I recently stopped in at one of my favorite shops in Manhattan, a small boutique on upper Madison Avenue. I try to avoid the place because I love the clothes too much. This time, though, I was happy to see Galit, an Israeli designer who works there when he’s not designing.

After we hugged and exchanged pleasantries, I asked him how he was doing. “Oh, you know, whatever.” What do you mean? I asked. What’s the matter? “Nothing. Nothing’s the matter. We get up, we go to work, we come home. Repeat.”

I know enough about depression to recognize it, especially at this time of year when it gets dark at an unseemly hour. But I also know enough about creative people to know that they need to create, that it is essential to their emotional health.

What have you been designing recently? I asked casually. “Nothing. I mean, why design? People like ugly trends,” he said, pulling out from the rack an ugly trend that can be spotted all over the city.

I urged him to continue designing anyway, but what I really wanted to say was this: The deeper meaning of creativity can be even more gratifying.

It is something I have fully understood only in recent years. Creating beauty — through words, paint, cloth — is a great honor, and often, as Michelangelo put it, a great burden. But creating light for those around us, through acts of goodness and kindness, is an even deeper beauty, and it creates an even deeper happiness.

For some, this comes quite easily. My mother, for instance, had what I can describe only as an eternal flame burning within her. Brimming with optimism and sweetness, she seemed to float through life, always being the bigger person no matter what situation she found herself in.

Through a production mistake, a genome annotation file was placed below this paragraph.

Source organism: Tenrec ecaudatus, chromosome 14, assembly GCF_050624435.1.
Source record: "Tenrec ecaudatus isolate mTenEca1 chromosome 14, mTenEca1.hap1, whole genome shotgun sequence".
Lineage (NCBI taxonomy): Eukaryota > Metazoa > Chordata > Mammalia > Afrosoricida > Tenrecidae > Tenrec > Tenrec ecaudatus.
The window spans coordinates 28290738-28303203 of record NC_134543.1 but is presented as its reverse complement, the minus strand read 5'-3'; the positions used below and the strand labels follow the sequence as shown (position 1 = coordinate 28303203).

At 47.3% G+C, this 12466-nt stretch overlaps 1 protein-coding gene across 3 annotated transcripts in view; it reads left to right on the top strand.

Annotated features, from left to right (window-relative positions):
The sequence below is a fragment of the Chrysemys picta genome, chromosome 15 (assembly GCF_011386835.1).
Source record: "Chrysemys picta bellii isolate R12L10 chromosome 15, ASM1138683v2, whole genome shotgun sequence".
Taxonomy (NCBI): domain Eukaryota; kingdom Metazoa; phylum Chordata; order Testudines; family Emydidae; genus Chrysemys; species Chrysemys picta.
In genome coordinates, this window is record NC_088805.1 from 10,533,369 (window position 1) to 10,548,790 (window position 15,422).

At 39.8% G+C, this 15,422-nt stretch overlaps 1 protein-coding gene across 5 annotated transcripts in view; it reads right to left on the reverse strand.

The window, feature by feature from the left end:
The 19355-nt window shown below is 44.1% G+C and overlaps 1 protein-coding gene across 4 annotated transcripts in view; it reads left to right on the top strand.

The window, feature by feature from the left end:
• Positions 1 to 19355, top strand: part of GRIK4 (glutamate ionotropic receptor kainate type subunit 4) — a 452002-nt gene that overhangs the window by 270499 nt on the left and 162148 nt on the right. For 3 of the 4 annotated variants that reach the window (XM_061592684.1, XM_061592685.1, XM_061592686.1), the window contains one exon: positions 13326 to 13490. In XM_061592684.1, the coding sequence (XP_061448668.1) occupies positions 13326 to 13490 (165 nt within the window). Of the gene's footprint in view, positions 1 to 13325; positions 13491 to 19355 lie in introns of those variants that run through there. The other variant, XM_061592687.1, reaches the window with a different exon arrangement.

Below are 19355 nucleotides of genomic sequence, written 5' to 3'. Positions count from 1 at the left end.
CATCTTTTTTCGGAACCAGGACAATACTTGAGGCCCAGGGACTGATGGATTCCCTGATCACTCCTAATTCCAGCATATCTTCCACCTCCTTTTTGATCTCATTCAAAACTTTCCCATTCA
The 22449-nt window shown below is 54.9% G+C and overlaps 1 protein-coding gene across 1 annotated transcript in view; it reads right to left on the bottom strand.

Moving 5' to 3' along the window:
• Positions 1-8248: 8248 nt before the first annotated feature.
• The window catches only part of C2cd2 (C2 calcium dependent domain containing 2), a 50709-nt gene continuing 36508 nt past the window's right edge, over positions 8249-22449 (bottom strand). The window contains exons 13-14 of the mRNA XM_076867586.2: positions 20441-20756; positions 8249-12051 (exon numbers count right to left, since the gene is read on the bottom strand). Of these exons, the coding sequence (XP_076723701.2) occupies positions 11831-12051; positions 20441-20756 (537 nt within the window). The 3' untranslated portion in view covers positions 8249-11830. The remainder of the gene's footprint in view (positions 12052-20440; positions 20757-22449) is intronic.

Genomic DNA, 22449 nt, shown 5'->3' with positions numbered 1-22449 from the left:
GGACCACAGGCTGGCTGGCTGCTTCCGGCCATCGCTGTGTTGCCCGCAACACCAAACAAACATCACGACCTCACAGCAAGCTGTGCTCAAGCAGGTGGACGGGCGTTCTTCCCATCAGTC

As a child, she was my entire world; as a rebellious teen, I found her perennial sunshine annoying. It was only in my 20s that I began to realize that her happiness came from giving, from creating light for others — it was a circle of positivity, of beauty.

She inherited this trait from her father, my much-adored grandfather, who brought light into people’s lives through humor. No matter where we went with him, cashiers, waitresses, shopboys always made a point of telling us how much they loved Aba. In his later years, we would park him on a bench so we could take a morning walk along the beach. Every time, we would come back to find the bench filled with people laughing.

It was only after I had my son, spending every precious (exhausting) minute with him as a baby and young child, that I fully understood the larger canvas of creativity.

It was only after I had my son, spending every precious (exhausting) minute with him as a baby and young child, that I fully understood the larger canvas of creativity. And it wasn’t just about him. Freed from the hectic pace of office life, I began to look for ways to help — other children, the elderly, people struggling with groceries. Perhaps the most gratifying moment of all was watching my son create light for others — watching his face fill with the deep joy that this special moment brings.

Of course, we don’t often have the luxury of slowing down time. And because of this, we need to make sure that we nourish our souls so that we can then nourish the souls of others. As I write this, “Ma’oz Tzur” plays softly in the background; it is for me one of the most spiritually cleansing songs of Judaism. Whether it’s music, art, majestic architecture, loving friends and family — we each need to recognize what we need to help us create circles of beauty, moments of light.

And so every year, as I teach my son the story of Hanukkah — the bravery of the Maccabees, the miracle of the oil — I increasingly emphasize a more personal meaning: Just as lighting Hanukkah candles creates a beautiful moment, we can do the same in our everyday lives — through just a smile, a kind word, a sweet gesture. Often it takes just a drop of beauty to light up someone’s world.

Chag sameach.


Karen Lehrman Bloch is a cultural critic and author of “The Lipstick Proviso: Women, Sex & Power in the Real World” (Doubleday). Her writings have appeared in The New York Times, The New Republic, The Wall Street Journal and Metropolis, among others.

‘Wonder’: A Call to Our Better Angels


“Who is it that I aspire to be?” asks Mr. Browne in the new film “Wonder.” “That is the question we should be asking ourselves all the time.”

Mr. Browne is August “Auggie” Pullman’s fifth-grade teacher. Auggie was born with severe facial deformities. By age 10, he has had 27 surgeries, enabling him to breathe, see and hear without an aid.